One of the ongoing debates Richard Averbeck discusses is the suffering, sacrifice, and atonement presented in Isaiah 53:10. The main question contested is if Isaiah had in mind a vicarious, sacrificial substitution to make atonement for sin, but what Averbeck says with certainty is, “The main historical issue being dealt with was the restoration of Israel to its land and to its function as God’s servant.”[10] This conclusion fits both a prophetic perspective as well as a real-time context, such as the Babylonian captivity. Averbeck also provides clear insight on the context of ‏אָשָׁם or ʾāšām to mean guilt offering and concludes, “From Isaiah’s point of view, the suffering of the Isaiah 53 Servant was as essential to the restoration of the exiled people back to their Promised Land as the guilt offering was for the restoration of the skin-diseased person to the community.”[11] The shift in third person to first person references is another valuable contribution Averbeck highlights, in addition to the prophet who wrote this adding himself among the “we, us, our” audience. This further advances the argument that Isaiah was not the suffering servant, since as Averbeck shows, “The writer is a recipient of the Suffering Servant’s ministry and is not to be identified as the Servant Himself.”[12]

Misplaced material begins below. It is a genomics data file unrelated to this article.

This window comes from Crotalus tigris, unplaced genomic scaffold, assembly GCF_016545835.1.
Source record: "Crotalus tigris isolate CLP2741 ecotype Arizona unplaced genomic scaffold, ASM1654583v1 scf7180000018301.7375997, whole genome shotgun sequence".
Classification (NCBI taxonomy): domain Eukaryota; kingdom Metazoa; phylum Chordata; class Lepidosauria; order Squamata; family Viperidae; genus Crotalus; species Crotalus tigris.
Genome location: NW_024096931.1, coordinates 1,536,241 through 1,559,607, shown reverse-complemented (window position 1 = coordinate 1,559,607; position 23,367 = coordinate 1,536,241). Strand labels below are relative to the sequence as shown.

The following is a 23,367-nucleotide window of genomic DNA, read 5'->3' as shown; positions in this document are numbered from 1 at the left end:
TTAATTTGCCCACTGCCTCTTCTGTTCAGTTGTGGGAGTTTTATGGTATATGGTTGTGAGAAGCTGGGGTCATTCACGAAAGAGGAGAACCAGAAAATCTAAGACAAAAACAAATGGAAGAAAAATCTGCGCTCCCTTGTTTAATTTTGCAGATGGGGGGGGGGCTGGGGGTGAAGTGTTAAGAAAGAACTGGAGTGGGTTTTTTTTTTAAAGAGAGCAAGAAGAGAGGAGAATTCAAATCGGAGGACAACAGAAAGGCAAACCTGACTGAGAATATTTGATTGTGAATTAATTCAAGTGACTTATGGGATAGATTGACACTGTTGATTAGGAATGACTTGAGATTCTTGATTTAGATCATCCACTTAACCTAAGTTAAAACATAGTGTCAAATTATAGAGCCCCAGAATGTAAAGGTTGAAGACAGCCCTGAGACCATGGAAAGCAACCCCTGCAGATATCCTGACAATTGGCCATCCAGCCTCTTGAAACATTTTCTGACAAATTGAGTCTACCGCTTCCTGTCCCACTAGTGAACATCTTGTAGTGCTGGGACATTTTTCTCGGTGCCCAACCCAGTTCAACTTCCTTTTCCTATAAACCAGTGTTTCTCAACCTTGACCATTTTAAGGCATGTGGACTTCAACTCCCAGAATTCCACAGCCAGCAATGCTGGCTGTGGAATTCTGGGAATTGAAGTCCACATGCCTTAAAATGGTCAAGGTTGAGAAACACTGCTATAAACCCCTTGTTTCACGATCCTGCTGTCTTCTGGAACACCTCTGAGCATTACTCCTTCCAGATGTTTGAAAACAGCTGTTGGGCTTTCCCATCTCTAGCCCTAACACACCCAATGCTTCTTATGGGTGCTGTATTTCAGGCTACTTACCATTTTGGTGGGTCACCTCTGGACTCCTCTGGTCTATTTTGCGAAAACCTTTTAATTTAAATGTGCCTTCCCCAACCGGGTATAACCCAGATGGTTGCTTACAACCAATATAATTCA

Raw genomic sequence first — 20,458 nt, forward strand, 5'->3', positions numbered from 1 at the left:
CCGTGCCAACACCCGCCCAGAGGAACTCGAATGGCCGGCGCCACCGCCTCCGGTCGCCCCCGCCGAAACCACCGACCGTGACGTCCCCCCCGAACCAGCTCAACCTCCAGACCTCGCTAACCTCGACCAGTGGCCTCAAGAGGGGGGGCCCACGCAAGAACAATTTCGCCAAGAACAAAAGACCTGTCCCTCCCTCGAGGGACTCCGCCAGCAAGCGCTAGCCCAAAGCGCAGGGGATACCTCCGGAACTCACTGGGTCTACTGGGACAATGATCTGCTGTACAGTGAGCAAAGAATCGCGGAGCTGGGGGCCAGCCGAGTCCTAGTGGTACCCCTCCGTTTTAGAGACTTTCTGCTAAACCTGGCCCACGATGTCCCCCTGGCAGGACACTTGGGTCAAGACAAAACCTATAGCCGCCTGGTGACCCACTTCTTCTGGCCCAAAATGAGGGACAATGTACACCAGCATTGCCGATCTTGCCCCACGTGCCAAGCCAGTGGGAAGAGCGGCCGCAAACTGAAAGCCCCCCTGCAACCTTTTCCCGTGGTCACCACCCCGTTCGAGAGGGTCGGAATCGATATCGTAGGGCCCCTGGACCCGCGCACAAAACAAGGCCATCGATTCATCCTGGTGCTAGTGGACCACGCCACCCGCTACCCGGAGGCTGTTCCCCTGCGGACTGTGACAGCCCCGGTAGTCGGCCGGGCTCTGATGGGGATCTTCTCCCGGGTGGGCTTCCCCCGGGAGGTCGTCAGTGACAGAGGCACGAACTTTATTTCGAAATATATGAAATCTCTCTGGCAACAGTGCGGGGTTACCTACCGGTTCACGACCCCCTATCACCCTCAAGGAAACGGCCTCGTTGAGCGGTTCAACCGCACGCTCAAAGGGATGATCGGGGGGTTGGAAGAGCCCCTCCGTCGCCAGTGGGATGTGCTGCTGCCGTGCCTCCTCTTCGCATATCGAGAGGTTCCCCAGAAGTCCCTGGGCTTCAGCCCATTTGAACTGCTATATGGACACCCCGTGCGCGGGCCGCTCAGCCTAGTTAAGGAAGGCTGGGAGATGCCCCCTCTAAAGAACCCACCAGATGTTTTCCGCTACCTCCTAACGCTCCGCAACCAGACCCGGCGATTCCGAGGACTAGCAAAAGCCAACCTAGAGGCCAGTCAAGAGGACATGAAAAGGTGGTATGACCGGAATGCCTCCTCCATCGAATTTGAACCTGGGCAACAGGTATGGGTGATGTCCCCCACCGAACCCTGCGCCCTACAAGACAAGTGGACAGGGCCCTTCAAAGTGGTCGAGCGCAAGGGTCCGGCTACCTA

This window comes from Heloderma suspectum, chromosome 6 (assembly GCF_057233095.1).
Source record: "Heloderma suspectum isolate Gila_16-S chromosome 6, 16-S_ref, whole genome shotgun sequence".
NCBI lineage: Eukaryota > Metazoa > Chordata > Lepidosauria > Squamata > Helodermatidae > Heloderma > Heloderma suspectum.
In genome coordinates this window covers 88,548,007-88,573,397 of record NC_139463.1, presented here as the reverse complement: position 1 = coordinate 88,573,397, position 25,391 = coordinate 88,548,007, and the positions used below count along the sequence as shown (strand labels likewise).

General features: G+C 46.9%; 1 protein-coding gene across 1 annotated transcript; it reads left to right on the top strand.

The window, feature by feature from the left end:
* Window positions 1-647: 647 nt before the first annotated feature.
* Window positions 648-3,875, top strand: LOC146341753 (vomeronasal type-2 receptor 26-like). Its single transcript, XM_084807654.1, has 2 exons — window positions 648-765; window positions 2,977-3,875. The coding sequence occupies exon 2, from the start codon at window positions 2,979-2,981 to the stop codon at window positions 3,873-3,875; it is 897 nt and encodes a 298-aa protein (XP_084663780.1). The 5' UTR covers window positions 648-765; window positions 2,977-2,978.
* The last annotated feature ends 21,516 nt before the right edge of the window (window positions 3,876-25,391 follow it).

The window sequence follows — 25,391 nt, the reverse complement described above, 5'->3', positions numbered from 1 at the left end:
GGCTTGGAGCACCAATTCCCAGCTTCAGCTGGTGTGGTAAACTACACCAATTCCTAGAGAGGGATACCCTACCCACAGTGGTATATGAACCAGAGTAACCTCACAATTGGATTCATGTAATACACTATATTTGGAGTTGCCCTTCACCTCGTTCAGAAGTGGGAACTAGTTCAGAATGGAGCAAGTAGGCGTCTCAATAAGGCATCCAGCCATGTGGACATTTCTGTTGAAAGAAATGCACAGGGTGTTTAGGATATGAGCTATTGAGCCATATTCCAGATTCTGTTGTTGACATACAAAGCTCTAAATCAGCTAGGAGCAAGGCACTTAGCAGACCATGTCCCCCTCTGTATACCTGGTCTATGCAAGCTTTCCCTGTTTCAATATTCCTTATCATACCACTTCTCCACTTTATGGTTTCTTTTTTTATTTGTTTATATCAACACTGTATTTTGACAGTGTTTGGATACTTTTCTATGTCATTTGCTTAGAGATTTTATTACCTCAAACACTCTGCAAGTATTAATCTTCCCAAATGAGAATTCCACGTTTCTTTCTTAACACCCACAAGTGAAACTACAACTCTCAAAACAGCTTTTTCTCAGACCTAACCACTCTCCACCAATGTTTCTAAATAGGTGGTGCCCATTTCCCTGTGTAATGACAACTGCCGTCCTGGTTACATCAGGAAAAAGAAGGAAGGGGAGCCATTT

Upon addressing both the corporate and individual identity of the servant, Wilkins addresses the paradox of “How could this passive, sheep-like individual be the mighty arm of the Lord (cf. Isa. 51:9; 53:1) that Israel understood herself to be as God’s servant in His plan of salvation and how could He be exalted and yet despised?”[13] Matthew’s perspective on Jesus as the servant in Isaiah 53 is quite profound, and Wilkins shows how he divides Jesus’ ministry into five clear stages: Jesus’s Infancy – Divine Nazarene, Jesus’ Baptism – Righteous Son, Jesus’ Earthly Ministry – Healing Servant, Jesus’ Passion Ministry – Blood Ransom, and Jesus’ Burial and Resurrection – Transforming Master.[14] Ultimately, the Son of Man came to serve and not be served, and to give His life as a ransom for many” (Matthew 20:28). In this passage, R. T. France explains, “Jesus’ belief that He ‘must’ suffer and die may be attributed most plausibly to that OT background, and here the language brings us significantly closer to Isaiah 53. It would be hard to compose a better brief summary of the central thrust of Isaiah 53 than ‘to give His life as a ransom in place of many.’”[15] Mark 10:45 is identical to Matthew’s account and William Lane shows how, “The specific thought underlying the reference to the ransom is expressed in Isaiah 53:10 which speaks of ‘making His life an offering for sin. Jesus, as the Messianic Servant, offers Himself as a guilt offering (Lev. 5:14-6:7; 7:1-7; Num. 5:5-8) in compensation for the sins of the people.”[16] These passages back up Wilkins’ findings that, “The early church applied to Jesus the prophecies of Isaiah 53, in an attempt to understand His crucifixion and death [and] Jesus’ own understanding of His mission and death in the light of Isaiah 53 was clearly the root of the early church’s understanding.”[17]